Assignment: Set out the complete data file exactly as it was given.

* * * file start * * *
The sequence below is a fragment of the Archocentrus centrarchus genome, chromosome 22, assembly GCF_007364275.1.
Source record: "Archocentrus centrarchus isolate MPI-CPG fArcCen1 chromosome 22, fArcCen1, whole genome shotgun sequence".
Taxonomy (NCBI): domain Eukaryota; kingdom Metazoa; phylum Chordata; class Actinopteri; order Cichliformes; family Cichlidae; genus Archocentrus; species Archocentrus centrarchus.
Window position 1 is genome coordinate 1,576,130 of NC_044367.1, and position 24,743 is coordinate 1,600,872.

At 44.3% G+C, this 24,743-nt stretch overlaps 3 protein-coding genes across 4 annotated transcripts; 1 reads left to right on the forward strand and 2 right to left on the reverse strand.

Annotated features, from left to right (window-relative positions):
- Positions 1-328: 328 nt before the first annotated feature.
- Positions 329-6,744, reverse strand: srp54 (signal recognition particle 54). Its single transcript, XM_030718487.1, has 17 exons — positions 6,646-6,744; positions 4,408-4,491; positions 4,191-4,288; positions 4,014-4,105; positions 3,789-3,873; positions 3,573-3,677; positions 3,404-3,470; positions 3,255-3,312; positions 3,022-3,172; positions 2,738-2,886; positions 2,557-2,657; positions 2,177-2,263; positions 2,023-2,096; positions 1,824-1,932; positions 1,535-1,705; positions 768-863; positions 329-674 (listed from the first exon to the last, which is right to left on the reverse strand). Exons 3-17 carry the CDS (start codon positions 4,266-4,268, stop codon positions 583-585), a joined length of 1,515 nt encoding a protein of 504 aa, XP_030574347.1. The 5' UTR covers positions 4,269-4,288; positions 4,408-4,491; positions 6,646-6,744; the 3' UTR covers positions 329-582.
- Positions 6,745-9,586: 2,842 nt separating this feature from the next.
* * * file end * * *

The sequence below is a fragment of the Archocentrus centrarchus genome, chromosome 22, assembly GCF_007364275.1.
Source record: "Archocentrus centrarchus isolate MPI-CPG fArcCen1 chromosome 22, fArcCen1, whole genome shotgun sequence".
Taxonomy (NCBI): domain Eukaryota; kingdom Metazoa; phylum Chordata; class Actinopteri; order Cichliformes; family Cichlidae; genus Archocentrus; species Archocentrus centrarchus.
Window position 1 is genome coordinate 1,576,130 of NC_044367.1, and position 24,743 is coordinate 1,600,872.

At 44.3% G+C, this 24,743-nt stretch overlaps 3 protein-coding genes across 4 annotated transcripts; 1 reads left to right on the forward strand and 2 right to left on the reverse strand.

Annotated features, from left to right (window-relative positions):
- Positions 1-328: 328 nt before the first annotated feature.
- Positions 329-6,744, reverse strand: srp54 (signal recognition particle 54). Its single transcript, XM_030718487.1, has 17 exons — positions 6,646-6,744; positions 4,408-4,491; positions 4,191-4,288; positions 4,014-4,105; positions 3,789-3,873; positions 3,573-3,677; positions 3,404-3,470; positions 3,255-3,312; positions 3,022-3,172; positions 2,738-2,886; positions 2,557-2,657; positions 2,177-2,263; positions 2,023-2,096; positions 1,824-1,932; positions 1,535-1,705; positions 768-863; positions 329-674 (listed from the first exon to the last, which is right to left on the reverse strand). Exons 3-17 carry the CDS (start codon positions 4,266-4,268, stop codon positions 583-585), a joined length of 1,515 nt encoding a protein of 504 aa, XP_030574347.1. The 5' UTR covers positions 4,269-4,288; positions 4,408-4,491; positions 6,646-6,744; the 3' UTR covers positions 329-582.
- Positions 6,745-9,586: 2,842 nt separating this feature from the next.